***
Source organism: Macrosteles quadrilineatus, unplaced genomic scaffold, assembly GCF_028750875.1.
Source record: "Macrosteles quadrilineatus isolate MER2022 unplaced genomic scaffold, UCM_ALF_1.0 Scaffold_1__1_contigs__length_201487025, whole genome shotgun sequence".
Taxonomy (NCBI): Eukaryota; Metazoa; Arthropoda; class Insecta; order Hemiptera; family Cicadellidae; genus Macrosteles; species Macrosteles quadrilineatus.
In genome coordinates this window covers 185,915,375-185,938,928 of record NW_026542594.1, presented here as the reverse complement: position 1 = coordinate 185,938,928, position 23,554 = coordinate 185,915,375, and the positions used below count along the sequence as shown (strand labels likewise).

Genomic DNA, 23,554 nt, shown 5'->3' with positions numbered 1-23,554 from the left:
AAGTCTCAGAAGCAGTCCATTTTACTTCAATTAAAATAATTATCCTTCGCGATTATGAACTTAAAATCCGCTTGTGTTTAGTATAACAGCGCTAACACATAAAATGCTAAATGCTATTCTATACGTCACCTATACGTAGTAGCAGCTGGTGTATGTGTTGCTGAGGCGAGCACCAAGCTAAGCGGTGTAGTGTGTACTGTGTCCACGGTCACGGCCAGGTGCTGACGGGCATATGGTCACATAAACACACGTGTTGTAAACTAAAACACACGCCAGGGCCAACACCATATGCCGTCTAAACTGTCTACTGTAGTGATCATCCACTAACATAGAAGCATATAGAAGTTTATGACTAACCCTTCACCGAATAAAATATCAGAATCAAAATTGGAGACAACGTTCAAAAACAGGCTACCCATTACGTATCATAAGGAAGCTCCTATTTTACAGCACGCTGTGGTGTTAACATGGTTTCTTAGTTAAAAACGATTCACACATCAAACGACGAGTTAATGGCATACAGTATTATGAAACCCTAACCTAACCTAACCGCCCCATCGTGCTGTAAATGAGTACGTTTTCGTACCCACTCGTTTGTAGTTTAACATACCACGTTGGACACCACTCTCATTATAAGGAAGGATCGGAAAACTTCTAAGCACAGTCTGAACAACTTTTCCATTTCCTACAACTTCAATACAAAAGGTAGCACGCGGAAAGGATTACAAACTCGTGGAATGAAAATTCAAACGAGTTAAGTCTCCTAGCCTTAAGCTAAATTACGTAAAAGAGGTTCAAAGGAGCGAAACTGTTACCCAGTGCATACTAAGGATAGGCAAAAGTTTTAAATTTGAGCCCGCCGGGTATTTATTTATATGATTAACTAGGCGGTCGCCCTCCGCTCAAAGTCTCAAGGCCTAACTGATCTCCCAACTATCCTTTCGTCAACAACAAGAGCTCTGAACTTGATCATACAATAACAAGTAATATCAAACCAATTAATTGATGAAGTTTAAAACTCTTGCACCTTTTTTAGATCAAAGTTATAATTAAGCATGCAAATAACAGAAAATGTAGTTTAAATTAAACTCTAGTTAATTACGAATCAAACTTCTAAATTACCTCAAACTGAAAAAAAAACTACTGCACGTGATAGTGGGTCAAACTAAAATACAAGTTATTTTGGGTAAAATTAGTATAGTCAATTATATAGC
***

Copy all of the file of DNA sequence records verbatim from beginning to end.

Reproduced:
Source organism: Macrosteles quadrilineatus, unplaced genomic scaffold, assembly GCF_028750875.1.
Source record: "Macrosteles quadrilineatus isolate MER2022 unplaced genomic scaffold, UCM_ALF_1.0 Scaffold_1__1_contigs__length_201487025, whole genome shotgun sequence".
Taxonomy (NCBI): Eukaryota; Metazoa; Arthropoda; class Insecta; order Hemiptera; family Cicadellidae; genus Macrosteles; species Macrosteles quadrilineatus.
In genome coordinates this window covers 185,915,375-185,938,928 of record NW_026542594.1, presented here as the reverse complement: position 1 = coordinate 185,938,928, position 23,554 = coordinate 185,915,375, and the positions used below count along the sequence as shown (strand labels likewise).

Genomic DNA, 23,554 nt, shown 5'->3' with positions numbered 1-23,554 from the left:
AAGTCTCAGAAGCAGTCCATTTTACTTCAATTAAAATAATTATCCTTCGCGATTATGAACTTAAAATCCGCTTGTGTTTAGTATAACAGCGCTAACACATAAAATGCTAAATGCTATTCTATACGTCACCTATACGTAGTAGCAGCTGGTGTATGTGTTGCTGAGGCGAGCACCAAGCTAAGCGGTGTAGTGTGTACTGTGTCCACGGTCACGGCCAGGTGCTGACGGGCATATGGTCACATAAACACACGTGTTGTAAACTAAAACACACGCCAGGGCCAACACCATATGCCGTCTAAACTGTCTACTGTAGTGATCATCCACTAACATAGAAGCATATAGAAGTTTATGACTAACCCTTCACCGAATAAAATATCAGAATCAAAATTGGAGACAACGTTCAAAAACAGGCTACCCATTACGTATCATAAGGAAGCTCCTATTTTACAGCACGCTGTGGTGTTAACATGGTTTCTTAGTTAAAAACGATTCACACATCAAACGACGAGTTAATGGCATACAGTATTATGAAACCCTAACCTAACCTAACCGCCCCATCGTGCTGTAAATGAGTACGTTTTCGTACCCACTCGTTTGTAGTTTAACATACCACGTTGGACACCACTCTCATTATAAGGAAGGATCGGAAAACTTCTAAGCACAGTCTGAACAACTTTTCCATTTCCTACAACTTCAATACAAAAGGTAGCACGCGGAAAGGATTACAAACTCGTGGAATGAAAATTCAAACGAGTTAAGTCTCCTAGCCTTAAGCTAAATTACGTAAAAGAGGTTCAAAGGAGCGAAACTGTTACCCAGTGCATACTAAGGATAGGCAAAAGTTTTAAATTTGAGCCCGCCGGGTATTTATTTATATGATTAACTAGGCGGTCGCCCTCCGCTCAAAGTCTCAAGGCCTAACTGATCTCCCAACTATCCTTTCGTCAACAACAAGAGCTCTGAACTTGATCATACAATAACAAGTAATATCAAACCAATTAATTGATGAAGTTTAAAACTCTTGCACCTTTTTTAGATCAAAGTTATAATTAAGCATGCAAATAACAGAAAATGTAGTTTAAATTAAACTCTAGTTAATTACGAATCAAACTTCTAAATTACCTCAAACTGAAAAAAAAACTACTGCACGTGATAGTGGGTCAAACTAAAATACAAGTTATTTTGGGTAAAATTAGTATAGTCAATTATATAGC